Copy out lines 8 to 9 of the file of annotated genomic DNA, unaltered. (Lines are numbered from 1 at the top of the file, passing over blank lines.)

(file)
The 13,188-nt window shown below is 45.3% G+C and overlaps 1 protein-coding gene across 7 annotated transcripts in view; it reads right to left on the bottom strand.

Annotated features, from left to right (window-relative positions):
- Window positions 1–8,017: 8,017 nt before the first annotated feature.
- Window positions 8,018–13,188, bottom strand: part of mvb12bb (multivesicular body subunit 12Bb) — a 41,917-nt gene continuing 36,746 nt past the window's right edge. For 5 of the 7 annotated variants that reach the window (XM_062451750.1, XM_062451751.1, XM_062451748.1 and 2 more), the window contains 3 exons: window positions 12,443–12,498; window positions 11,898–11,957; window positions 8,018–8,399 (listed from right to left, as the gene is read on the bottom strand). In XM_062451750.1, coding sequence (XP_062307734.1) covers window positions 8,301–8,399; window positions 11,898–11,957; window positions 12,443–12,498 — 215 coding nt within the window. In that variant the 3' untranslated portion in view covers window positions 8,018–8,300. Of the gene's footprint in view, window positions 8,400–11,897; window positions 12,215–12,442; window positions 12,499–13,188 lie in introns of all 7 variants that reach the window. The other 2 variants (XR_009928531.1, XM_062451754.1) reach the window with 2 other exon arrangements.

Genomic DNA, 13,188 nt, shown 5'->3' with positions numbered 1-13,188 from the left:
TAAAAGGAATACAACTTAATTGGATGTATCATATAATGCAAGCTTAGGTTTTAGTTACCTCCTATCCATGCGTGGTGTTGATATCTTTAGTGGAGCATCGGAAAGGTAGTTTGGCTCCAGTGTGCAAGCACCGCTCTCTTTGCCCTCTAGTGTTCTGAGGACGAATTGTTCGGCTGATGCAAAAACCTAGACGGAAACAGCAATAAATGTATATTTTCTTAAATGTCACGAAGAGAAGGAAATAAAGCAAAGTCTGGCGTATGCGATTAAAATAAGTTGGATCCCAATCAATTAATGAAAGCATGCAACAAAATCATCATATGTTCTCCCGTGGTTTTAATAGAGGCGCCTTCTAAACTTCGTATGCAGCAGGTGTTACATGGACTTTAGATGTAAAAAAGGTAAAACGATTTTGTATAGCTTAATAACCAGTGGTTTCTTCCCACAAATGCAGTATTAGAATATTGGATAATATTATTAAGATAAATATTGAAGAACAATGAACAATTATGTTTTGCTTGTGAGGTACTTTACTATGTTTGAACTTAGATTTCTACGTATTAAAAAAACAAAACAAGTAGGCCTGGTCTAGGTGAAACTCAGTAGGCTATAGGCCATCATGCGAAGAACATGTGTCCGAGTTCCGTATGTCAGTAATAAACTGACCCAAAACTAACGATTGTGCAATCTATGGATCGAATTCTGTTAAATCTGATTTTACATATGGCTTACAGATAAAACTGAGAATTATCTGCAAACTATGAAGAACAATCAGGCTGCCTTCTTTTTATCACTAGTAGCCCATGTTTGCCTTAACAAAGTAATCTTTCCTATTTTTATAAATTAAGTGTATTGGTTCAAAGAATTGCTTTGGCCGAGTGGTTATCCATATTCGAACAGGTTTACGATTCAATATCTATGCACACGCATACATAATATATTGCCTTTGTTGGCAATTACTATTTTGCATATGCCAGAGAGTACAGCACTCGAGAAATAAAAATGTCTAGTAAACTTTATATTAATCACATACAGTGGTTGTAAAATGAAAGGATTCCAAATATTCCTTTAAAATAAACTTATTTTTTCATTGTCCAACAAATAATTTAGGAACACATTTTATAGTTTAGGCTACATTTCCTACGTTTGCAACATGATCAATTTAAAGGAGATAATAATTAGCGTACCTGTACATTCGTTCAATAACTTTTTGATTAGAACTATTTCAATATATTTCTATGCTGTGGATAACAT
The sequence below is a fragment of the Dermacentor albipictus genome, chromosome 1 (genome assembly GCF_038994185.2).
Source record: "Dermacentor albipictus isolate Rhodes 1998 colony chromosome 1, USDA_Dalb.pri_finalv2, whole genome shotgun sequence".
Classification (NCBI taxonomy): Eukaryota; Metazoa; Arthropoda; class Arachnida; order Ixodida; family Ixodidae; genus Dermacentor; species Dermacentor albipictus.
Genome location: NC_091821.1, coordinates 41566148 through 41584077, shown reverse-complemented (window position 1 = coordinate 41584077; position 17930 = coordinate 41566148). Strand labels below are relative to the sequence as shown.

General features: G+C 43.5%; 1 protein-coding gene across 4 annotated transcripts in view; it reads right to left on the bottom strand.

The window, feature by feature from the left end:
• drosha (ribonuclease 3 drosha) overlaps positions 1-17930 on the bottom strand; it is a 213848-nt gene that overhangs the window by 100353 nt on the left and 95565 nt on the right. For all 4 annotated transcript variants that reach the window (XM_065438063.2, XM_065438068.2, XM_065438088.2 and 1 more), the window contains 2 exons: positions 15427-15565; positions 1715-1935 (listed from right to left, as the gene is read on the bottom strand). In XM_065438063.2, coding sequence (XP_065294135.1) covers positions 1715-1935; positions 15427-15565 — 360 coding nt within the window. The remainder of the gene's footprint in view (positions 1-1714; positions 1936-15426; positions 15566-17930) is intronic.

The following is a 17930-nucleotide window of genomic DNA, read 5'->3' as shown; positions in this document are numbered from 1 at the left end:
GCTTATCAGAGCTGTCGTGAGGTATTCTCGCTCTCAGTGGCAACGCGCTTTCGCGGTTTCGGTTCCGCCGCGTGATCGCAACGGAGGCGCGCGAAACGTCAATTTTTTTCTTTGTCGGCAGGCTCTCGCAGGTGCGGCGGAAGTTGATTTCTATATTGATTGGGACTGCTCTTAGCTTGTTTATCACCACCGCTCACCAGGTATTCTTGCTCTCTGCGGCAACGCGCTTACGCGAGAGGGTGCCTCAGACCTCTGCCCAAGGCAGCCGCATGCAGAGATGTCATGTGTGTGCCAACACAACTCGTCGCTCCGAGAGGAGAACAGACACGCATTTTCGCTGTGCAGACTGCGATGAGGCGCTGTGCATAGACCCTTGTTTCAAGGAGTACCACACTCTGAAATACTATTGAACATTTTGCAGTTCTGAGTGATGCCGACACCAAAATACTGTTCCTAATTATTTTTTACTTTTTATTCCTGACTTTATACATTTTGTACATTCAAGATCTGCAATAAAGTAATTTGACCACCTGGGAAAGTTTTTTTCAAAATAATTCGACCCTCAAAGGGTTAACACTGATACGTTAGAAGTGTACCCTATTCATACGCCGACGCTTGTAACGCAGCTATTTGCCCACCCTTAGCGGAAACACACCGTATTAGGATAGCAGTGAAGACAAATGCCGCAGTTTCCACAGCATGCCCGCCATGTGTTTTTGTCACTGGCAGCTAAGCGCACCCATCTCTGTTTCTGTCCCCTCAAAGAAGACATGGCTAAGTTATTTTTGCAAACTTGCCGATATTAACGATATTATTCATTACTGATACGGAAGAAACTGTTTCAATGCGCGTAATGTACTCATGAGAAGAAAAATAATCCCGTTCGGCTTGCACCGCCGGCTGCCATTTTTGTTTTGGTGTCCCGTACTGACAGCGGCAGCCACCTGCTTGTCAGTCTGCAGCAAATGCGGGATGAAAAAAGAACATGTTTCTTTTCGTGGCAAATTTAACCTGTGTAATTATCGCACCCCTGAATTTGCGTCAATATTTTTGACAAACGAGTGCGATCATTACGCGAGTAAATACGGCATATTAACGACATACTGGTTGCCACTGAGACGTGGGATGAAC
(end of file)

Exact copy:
Source record: "Dermacentor albipictus isolate Rhodes 1998 colony chromosome 1, USDA_Dalb.pri_finalv2, whole genome shotgun sequence".
Classification (NCBI taxonomy): Eukaryota; Metazoa; Arthropoda; class Arachnida; order Ixodida; family Ixodidae; genus Dermacentor; species Dermacentor albipictus.